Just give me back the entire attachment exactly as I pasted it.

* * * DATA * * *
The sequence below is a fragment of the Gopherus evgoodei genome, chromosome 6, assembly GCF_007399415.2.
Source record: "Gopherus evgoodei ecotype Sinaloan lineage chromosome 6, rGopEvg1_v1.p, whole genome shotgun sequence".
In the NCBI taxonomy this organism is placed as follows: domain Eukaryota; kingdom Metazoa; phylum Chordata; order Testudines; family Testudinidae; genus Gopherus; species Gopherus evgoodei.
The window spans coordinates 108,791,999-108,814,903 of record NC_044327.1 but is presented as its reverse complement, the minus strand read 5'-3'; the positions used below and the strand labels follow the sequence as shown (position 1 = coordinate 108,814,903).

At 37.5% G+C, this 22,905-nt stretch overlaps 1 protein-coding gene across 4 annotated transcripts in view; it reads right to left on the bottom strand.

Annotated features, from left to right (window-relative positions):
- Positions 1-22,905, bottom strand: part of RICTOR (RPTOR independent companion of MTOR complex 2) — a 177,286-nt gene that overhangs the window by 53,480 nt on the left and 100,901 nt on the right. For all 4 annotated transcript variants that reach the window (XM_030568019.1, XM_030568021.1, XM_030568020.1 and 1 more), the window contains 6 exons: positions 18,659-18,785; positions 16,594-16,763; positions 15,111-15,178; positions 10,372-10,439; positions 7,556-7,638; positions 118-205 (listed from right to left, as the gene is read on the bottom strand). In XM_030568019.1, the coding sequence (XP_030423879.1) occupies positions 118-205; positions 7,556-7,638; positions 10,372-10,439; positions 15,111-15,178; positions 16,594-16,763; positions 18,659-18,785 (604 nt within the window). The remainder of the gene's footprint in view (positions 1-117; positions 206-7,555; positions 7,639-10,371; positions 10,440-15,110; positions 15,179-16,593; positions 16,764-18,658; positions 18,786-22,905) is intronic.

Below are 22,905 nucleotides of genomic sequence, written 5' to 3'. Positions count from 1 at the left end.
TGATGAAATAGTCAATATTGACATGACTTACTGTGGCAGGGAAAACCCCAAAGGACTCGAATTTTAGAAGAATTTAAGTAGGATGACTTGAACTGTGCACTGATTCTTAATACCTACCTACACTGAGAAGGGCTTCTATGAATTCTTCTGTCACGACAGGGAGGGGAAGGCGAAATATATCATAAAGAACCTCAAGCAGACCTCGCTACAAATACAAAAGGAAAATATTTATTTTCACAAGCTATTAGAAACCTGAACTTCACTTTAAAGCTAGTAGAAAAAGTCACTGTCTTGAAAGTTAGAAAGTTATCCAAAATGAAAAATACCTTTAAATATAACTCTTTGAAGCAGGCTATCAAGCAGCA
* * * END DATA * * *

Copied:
The sequence below is a fragment of the Gopherus evgoodei genome, chromosome 6, assembly GCF_007399415.2.
Source record: "Gopherus evgoodei ecotype Sinaloan lineage chromosome 6, rGopEvg1_v1.p, whole genome shotgun sequence".
In the NCBI taxonomy this organism is placed as follows: domain Eukaryota; kingdom Metazoa; phylum Chordata; order Testudines; family Testudinidae; genus Gopherus; species Gopherus evgoodei.
The window spans coordinates 108,791,999-108,814,903 of record NC_044327.1 but is presented as its reverse complement, the minus strand read 5'-3'; the positions used below and the strand labels follow the sequence as shown (position 1 = coordinate 108,814,903).

At 37.5% G+C, this 22,905-nt stretch overlaps 1 protein-coding gene across 4 annotated transcripts in view; it reads right to left on the bottom strand.

Annotated features, from left to right (window-relative positions):
- Positions 1-22,905, bottom strand: part of RICTOR (RPTOR independent companion of MTOR complex 2) — a 177,286-nt gene that overhangs the window by 53,480 nt on the left and 100,901 nt on the right. For all 4 annotated transcript variants that reach the window (XM_030568019.1, XM_030568021.1, XM_030568020.1 and 1 more), the window contains 6 exons: positions 18,659-18,785; positions 16,594-16,763; positions 15,111-15,178; positions 10,372-10,439; positions 7,556-7,638; positions 118-205 (listed from right to left, as the gene is read on the bottom strand). In XM_030568019.1, the coding sequence (XP_030423879.1) occupies positions 118-205; positions 7,556-7,638; positions 10,372-10,439; positions 15,111-15,178; positions 16,594-16,763; positions 18,659-18,785 (604 nt within the window). The remainder of the gene's footprint in view (positions 1-117; positions 206-7,555; positions 7,639-10,371; positions 10,440-15,110; positions 15,179-16,593; positions 16,764-18,658; positions 18,786-22,905) is intronic.

Below are 22,905 nucleotides of genomic sequence, written 5' to 3'. Positions count from 1 at the left end.
TGATGAAATAGTCAATATTGACATGACTTACTGTGGCAGGGAAAACCCCAAAGGACTCGAATTTTAGAAGAATTTAAGTAGGATGACTTGAACTGTGCACTGATTCTTAATACCTACCTACACTGAGAAGGGCTTCTATGAATTCTTCTGTCACGACAGGGAGGGGAAGGCGAAATATATCATAAAGAACCTCAAGCAGACCTCGCTACAAATACAAAAGGAAAATATTTATTTTCACAAGCTATTAGAAACCTGAACTTCACTTTAAAGCTAGTAGAAAAAGTCACTGTCTTGAAAGTTAGAAAGTTATCCAAAATGAAAAATACCTTTAAATATAACTCTTTGAAGCAGGCTATCAAGCAGCA